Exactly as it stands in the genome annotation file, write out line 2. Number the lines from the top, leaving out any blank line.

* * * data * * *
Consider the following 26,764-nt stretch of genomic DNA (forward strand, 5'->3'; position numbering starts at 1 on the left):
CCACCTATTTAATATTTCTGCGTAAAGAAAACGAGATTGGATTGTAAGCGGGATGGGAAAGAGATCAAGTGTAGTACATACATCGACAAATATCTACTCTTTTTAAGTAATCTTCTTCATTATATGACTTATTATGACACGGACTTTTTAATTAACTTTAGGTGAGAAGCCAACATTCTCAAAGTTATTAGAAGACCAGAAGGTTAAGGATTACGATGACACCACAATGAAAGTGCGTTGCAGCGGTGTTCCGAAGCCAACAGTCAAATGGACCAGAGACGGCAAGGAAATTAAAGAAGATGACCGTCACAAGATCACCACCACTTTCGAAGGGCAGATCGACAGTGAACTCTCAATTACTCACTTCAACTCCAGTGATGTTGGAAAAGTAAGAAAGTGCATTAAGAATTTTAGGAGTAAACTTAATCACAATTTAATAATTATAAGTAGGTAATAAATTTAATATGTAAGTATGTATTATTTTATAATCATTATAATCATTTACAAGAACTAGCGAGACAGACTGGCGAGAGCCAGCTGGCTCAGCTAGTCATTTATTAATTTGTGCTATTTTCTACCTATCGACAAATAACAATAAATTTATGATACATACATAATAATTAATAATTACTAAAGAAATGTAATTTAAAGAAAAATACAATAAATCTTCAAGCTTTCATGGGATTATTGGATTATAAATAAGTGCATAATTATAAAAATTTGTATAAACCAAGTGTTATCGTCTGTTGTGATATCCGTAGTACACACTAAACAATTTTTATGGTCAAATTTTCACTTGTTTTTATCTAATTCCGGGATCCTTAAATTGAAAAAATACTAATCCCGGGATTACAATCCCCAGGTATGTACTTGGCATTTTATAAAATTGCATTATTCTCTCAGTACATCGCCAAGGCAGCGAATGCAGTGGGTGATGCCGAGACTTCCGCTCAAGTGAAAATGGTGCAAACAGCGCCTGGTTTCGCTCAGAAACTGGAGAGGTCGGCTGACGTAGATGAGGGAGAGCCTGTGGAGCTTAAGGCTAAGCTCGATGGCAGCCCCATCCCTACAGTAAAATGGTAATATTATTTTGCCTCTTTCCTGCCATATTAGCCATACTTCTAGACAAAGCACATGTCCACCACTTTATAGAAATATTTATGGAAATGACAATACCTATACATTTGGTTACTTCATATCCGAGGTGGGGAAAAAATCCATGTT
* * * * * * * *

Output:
CCACCTATTTAATATTTCTGCGTAAAGAAAACGAGATTGGATTGTAAGCGGGATGGGAAAGAGATCAAGTGTAGTACATACATCGACAAATATCTACTCTTTTTAAGTAATCTTCTTCATTATATGACTTATTATGACACGGACTTTTTAATTAACTTTAGGTGAGAAGCCAACATTCTCAAAGTTATTAGAAGACCAGAAGGTTAAGGATTACGATGACACCACAATGAAAGTGCGTTGCAGCGGTGTTCCGAAGCCAACAGTCAAATGGACCAGAGACGGCAAGGAAATTAAAGAAGATGACCGTCACAAGATCACCACCACTTTCGAAGGGCAGATCGACAGTGAACTCTCAATTACTCACTTCAACTCCAGTGATGTTGGAAAAGTAAGAAAGTGCATTAAGAATTTTAGGAGTAAACTTAATCACAATTTAATAATTATAAGTAGGTAATAAATTTAATATGTAAGTATGTATTATTTTATAATCATTATAATCATTTACAAGAACTAGCGAGACAGACTGGCGAGAGCCAGCTGGCTCAGCTAGTCATTTATTAATTTGTGCTATTTTCTACCTATCGACAAATAACAATAAATTTATGATACATACATAATAATTAATAATTACTAAAGAAATGTAATTTAAAGAAAAATACAATAAATCTTCAAGCTTTCATGGGATTATTGGATTATAAATAAGTGCATAATTATAAAAATTTGTATAAACCAAGTGTTATCGTCTGTTGTGATATCCGTAGTACACACTAAACAATTTTTATGGTCAAATTTTCACTTGTTTTTATCTAATTCCGGGATCCTTAAATTGAAAAAATACTAATCCCGGGATTACAATCCCCAGGTATGTACTTGGCATTTTATAAAATTGCATTATTCTCTCAGTACATCGCCAAGGCAGCGAATGCAGTGGGTGATGCCGAGACTTCCGCTCAAGTGAAAATGGTGCAAACAGCGCCTGGTTTCGCTCAGAAACTGGAGAGGTCGGCTGACGTAGATGAGGGAGAGCCTGTGGAGCTTAAGGCTAAGCTCGATGGCAGCCCCATCCCTACAGTAAAATGGTAATATTATTTTGCCTCTTTCCTGCCATATTAGCCATACTTCTAGACAAAGCACATGTCCACCACTTTATAGAAATATTTATGGAAATGACAATACCTATACATTTGGTTACTTCATATCCGAGGTGGGGAAAAAATCCATGTT